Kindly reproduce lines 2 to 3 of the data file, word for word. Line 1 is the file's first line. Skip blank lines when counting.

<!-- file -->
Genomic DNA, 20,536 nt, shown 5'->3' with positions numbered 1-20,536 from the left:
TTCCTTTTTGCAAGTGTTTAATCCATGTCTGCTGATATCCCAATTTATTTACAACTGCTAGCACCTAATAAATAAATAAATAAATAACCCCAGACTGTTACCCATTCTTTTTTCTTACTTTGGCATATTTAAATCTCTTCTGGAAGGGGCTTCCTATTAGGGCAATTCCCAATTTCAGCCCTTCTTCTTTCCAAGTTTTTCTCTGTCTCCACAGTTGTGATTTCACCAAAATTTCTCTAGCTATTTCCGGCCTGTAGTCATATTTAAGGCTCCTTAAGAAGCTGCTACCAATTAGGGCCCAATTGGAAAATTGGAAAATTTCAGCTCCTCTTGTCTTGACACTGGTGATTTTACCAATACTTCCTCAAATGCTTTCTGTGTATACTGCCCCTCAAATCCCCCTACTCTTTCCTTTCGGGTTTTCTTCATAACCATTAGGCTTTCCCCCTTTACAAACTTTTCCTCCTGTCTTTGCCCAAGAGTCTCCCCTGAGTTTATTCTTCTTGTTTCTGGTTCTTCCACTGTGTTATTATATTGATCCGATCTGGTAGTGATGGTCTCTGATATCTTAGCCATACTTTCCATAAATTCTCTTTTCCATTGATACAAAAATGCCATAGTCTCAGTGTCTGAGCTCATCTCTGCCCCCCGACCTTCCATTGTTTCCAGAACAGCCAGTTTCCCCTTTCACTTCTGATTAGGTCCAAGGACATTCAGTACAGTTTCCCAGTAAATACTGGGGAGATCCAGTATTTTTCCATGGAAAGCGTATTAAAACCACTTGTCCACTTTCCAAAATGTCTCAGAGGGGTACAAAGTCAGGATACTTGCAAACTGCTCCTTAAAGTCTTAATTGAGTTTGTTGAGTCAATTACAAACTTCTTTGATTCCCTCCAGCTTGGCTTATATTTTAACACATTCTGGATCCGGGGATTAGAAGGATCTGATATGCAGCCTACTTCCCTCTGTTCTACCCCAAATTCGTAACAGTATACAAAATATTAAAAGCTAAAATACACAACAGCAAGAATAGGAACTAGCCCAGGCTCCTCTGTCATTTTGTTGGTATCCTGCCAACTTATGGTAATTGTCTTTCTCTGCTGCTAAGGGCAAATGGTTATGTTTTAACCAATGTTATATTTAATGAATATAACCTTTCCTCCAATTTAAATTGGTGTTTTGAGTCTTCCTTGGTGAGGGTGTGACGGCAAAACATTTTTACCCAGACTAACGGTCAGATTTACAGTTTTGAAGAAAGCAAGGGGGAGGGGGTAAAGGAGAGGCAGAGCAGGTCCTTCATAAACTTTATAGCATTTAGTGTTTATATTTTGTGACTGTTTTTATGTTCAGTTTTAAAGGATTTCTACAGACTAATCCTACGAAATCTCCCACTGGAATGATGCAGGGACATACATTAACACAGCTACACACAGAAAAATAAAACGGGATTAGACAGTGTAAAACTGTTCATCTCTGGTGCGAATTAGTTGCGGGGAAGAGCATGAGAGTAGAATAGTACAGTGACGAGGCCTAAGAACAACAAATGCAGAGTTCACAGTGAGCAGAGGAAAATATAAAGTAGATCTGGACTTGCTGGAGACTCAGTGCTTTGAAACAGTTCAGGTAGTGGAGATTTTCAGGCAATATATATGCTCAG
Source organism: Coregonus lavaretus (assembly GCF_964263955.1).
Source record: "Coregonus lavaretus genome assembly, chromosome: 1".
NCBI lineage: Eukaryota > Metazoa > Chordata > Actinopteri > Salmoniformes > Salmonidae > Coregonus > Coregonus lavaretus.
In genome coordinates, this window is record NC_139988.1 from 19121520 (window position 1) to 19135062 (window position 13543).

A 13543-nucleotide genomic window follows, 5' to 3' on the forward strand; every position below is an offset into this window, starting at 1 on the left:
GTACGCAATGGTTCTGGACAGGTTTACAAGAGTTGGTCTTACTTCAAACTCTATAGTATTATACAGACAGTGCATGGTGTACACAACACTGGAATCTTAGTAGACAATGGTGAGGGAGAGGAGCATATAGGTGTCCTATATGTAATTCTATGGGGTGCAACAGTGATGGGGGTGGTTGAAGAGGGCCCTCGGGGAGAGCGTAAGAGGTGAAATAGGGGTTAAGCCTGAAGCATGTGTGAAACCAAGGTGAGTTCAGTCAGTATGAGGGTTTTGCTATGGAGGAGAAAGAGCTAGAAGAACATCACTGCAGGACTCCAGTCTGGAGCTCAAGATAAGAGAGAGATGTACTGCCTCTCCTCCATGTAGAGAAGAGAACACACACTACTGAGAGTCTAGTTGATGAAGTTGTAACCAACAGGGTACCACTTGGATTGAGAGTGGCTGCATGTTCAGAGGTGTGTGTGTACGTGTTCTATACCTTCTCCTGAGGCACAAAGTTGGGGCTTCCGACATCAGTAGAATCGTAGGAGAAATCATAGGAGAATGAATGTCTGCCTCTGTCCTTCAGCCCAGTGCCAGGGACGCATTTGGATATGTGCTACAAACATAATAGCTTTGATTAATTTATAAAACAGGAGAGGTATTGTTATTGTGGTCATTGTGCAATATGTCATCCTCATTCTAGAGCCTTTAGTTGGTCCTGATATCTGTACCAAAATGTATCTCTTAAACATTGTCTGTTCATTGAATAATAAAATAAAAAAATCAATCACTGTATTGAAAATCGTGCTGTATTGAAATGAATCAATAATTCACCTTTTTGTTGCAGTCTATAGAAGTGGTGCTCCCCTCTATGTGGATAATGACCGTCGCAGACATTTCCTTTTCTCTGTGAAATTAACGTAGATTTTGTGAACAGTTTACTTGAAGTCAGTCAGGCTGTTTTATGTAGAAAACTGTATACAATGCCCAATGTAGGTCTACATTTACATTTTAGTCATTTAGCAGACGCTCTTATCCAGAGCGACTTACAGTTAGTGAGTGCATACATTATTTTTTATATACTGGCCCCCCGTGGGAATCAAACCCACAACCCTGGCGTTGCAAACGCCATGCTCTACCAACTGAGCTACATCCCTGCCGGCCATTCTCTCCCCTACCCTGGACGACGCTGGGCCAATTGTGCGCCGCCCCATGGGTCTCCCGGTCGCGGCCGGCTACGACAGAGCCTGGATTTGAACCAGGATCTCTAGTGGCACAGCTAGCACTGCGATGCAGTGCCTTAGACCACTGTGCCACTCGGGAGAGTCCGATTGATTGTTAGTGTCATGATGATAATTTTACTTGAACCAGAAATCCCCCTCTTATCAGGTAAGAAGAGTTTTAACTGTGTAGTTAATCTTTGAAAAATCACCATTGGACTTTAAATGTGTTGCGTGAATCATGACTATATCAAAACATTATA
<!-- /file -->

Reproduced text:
TTCCTTTTTGCAAGTGTTTAATCCATGTCTGCTGATATCCCAATTTATTTACAACTGCTAGCACCTAATAAATAAATAAATAAATAACCCCAGACTGTTACCCATTCTTTTTTCTTACTTTGGCATATTTAAATCTCTTCTGGAAGGGGCTTCCTATTAGGGCAATTCCCAATTTCAGCCCTTCTTCTTTCCAAGTTTTTCTCTGTCTCCACAGTTGTGATTTCACCAAAATTTCTCTAGCTATTTCCGGCCTGTAGTCATATTTAAGGCTCCTTAAGAAGCTGCTACCAATTAGGGCCCAATTGGAAAATTGGAAAATTTCAGCTCCTCTTGTCTTGACACTGGTGATTTTACCAATACTTCCTCAAATGCTTTCTGTGTATACTGCCCCTCAAATCCCCCTACTCTTTCCTTTCGGGTTTTCTTCATAACCATTAGGCTTTCCCCCTTTACAAACTTTTCCTCCTGTCTTTGCCCAAGAGTCTCCCCTGAGTTTATTCTTCTTGTTTCTGGTTCTTCCACTGTGTTATTATATTGATCCGATCTGGTAGTGATGGTCTCTGATATCTTAGCCATACTTTCCATAAATTCTCTTTTCCATTGATACAAAAATGCCATAGTCTCAGTGTCTGAGCTCATCTCTGCCCCCCGACCTTCCATTGTTTCCAGAACAGCCAGTTTCCCCTTTCACTTCTGATTAGGTCCAAGGACATTCAGTACAGTTTCCCAGTAAATACTGGGGAGATCCAGTATTTTTCCATGGAAAGCGTATTAAAACCACTTGTCCACTTTCCAAAATGTCTCAGAGGGGTACAAAGTCAGGATACTTGCAAACTGCTCCTTAAAGTCTTAATTGAGTTTGTTGAGTCAATTACAAACTTCTTTGATTCCCTCCAGCTTGGCTTATATTTTAACACATTCTGGATCCGGGGATTAGAAGGATCTGATATGCAGCCTACTTCCCTCTGTTCTACCCCAAATTCGTAACAGTATACAAAATATTAAAAGCTAAAATACACAACAGCAAGAATAGGAACTAGCCCAGGCTCCTCTGTCATTTTGTTGGTATCCTGCCAACTTATGGTAATTGTCTTTCTCTGCTGCTAAGGGCAAATGGTTATGTTTTAACCAATGTTATATTTAATGAATATAACCTTTCCTCCAATTTAAATTGGTGTTTTGAGTCTTCCTTGGTGAGGGTGTGACGGCAAAACATTTTTACCCAGACTAACGGTCAGATTTACAGTTTTGAAGAAAGCAAGGGGGAGGGGGTAAAGGAGAGGCAGAGCAGGTCCTTCATAAACTTTATAGCATTTAGTGTTTATATTTTGTGACTGTTTTTATGTTCAGTTTTAAAGGATTTCTACAGACTAATCCTACGAAATCTCCCACTGGAATGATGCAGGGACATACATTAACACAGCTACACACAGAAAAATAAAACGGGATTAGACAGTGTAAAACTGTTCATCTCTGGTGCGAATTAGTTGCGGGGAAGAGCATGAGAGTAGAATAGTACAGTGACGAGGCCTAAGAACAACAAATGCAGAGTTCACAGTGAGCAGAGGAAAATATAAAGTAGATCTGGACTTGCTGGAGACTCAGTGCTTTGAAACAGTTCAGGTAGTGGAGATTTTCAGGCAATATATATGCTCAG
Source organism: Coregonus lavaretus (assembly GCF_964263955.1).